New York Governor David Paterson said on Sunday that he didn't know whether or not the White House told him not to run for re-election, before ultimately admitting that they had conveyed "concerns."
In an uncomfortable interview on "Meet the Press," the embattled Democratic Governor ducked and dodged a barrage of questions over a report that the Obama administration had pushed for him to step aside in 2010.
"I'm blind, but I'm not oblivious," said Paterson. "I realize that there are people who don't want me to run."
"All right," said host David Gregory, "but let's be very clear here about what happened. The president's team -- and others speaking on their behalf -- said to you, 'You should not run.' Isn't that right?"
"I can't say that, David," Paterson responded. "There are people who have told me not to run. There are a lot of people who told -- have told me not to run."
Gregory pushed: "But the White House specifically said, 'Don't run.'"
"I don't know that," Paterson replied.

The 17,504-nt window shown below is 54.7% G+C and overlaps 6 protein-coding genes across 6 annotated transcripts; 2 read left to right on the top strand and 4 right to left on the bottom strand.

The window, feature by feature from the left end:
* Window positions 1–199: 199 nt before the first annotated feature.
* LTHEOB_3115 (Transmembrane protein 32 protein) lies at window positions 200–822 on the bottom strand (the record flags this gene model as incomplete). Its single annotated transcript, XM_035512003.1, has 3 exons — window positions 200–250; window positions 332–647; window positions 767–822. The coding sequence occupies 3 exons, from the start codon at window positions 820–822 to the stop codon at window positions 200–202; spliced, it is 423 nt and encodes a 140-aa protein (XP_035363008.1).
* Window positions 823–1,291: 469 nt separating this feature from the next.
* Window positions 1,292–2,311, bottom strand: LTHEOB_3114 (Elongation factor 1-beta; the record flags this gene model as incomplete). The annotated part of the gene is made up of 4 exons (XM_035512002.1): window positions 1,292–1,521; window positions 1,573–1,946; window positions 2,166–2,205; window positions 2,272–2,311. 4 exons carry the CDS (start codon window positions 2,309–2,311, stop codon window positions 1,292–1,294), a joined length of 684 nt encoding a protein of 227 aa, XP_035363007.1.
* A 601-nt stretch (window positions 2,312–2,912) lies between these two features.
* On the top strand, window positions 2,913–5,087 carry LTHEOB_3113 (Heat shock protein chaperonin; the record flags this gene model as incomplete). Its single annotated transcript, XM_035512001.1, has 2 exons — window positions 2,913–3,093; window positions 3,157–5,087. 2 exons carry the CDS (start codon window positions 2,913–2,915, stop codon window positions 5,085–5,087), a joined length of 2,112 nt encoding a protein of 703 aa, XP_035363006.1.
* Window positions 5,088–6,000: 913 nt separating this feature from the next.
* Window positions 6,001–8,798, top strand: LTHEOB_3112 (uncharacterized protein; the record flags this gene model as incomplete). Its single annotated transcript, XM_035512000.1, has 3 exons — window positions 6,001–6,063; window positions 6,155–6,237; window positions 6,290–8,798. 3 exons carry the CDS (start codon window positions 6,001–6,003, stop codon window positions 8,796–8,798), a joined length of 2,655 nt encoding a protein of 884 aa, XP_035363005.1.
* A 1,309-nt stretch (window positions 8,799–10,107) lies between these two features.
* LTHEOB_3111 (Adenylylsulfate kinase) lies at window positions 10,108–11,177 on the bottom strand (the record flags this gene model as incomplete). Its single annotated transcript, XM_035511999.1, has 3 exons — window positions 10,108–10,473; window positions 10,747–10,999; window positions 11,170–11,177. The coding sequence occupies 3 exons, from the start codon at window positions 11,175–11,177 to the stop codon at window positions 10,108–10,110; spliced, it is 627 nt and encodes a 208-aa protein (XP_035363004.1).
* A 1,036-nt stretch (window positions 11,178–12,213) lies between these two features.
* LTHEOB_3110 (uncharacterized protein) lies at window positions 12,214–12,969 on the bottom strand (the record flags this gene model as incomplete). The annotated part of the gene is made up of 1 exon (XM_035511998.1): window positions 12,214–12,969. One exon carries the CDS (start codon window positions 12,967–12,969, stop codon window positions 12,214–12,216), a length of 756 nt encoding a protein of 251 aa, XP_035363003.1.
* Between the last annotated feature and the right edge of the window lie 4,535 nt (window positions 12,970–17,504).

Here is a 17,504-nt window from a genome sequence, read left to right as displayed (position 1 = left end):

Pressed again and again by Gregory as to what, exactly, was said to him by the president's men, Paterson eventually conceded that "they certainly sent the message that they have concerns."
"And I appreciate that," he added, "but let me just tell you at the outset, I am running for governor in 2010, I don't think that this is an issue other than for the people of the state of New York to decide."
"I don't think I'm a drag on my party," said the governor, whose poll numbers and standing in the state suggest that it would take something of a political miracle for him to win re-election in 2010.
"I'm running for governor of the state of New York," he declared defiantly.